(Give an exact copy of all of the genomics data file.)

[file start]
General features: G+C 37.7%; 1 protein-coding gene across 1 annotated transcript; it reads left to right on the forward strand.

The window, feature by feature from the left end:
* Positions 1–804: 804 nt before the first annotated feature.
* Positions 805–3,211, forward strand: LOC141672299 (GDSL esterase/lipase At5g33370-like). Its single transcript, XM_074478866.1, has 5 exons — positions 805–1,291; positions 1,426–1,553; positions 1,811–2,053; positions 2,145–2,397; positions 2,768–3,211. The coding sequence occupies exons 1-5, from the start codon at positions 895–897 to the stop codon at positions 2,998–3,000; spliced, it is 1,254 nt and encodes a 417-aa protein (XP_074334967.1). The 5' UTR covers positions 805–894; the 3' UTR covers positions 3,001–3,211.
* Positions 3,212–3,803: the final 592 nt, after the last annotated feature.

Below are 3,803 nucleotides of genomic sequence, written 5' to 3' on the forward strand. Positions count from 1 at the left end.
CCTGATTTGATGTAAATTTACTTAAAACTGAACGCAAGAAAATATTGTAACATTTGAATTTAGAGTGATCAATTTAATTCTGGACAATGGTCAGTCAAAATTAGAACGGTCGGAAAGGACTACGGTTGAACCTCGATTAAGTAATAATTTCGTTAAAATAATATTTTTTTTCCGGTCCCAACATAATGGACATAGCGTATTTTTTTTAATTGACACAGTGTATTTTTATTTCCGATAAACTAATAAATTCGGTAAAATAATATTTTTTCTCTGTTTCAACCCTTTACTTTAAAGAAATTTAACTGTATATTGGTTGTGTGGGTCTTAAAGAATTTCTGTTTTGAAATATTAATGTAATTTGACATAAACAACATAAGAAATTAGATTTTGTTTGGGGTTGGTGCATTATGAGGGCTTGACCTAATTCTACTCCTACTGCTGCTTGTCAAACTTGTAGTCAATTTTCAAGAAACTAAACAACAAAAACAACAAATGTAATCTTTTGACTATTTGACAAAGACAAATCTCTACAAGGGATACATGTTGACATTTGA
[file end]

General features: G+C 37.7%; 1 protein-coding gene across 1 annotated transcript; it reads left to right on the forward strand.

The window, feature by feature from the left end:
* Positions 1–804: 804 nt before the first annotated feature.
* Positions 805–3,211, forward strand: LOC141672299 (GDSL esterase/lipase At5g33370-like). Its single transcript, XM_074478866.1, has 5 exons — positions 805–1,291; positions 1,426–1,553; positions 1,811–2,053; positions 2,145–2,397; positions 2,768–3,211. The coding sequence occupies exons 1-5, from the start codon at positions 895–897 to the stop codon at positions 2,998–3,000; spliced, it is 1,254 nt and encodes a 417-aa protein (XP_074334967.1). The 5' UTR covers positions 805–894; the 3' UTR covers positions 3,001–3,211.
* Positions 3,212–3,803: the final 592 nt, after the last annotated feature.

Below are 3,803 nucleotides of genomic sequence, written 5' to 3' on the forward strand. Positions count from 1 at the left end.
CCTGATTTGATGTAAATTTACTTAAAACTGAACGCAAGAAAATATTGTAACATTTGAATTTAGAGTGATCAATTTAATTCTGGACAATGGTCAGTCAAAATTAGAACGGTCGGAAAGGACTACGGTTGAACCTCGATTAAGTAATAATTTCGTTAAAATAATATTTTTTTTCCGGTCCCAACATAATGGACATAGCGTATTTTTTTTAATTGACACAGTGTATTTTTATTTCCGATAAACTAATAAATTCGGTAAAATAATATTTTTTCTCTGTTTCAACCCTTTACTTTAAAGAAATTTAACTGTATATTGGTTGTGTGGGTCTTAAAGAATTTCTGTTTTGAAATATTAATGTAATTTGACATAAACAACATAAGAAATTAGATTTTGTTTGGGGTTGGTGCATTATGAGGGCTTGACCTAATTCTACTCCTACTGCTGCTTGTCAAACTTGTAGTCAATTTTCAAGAAACTAAACAACAAAAACAACAAATGTAATCTTTTGACTATTTGACAAAGACAAATCTCTACAAGGGATACATGTTGACATTTGA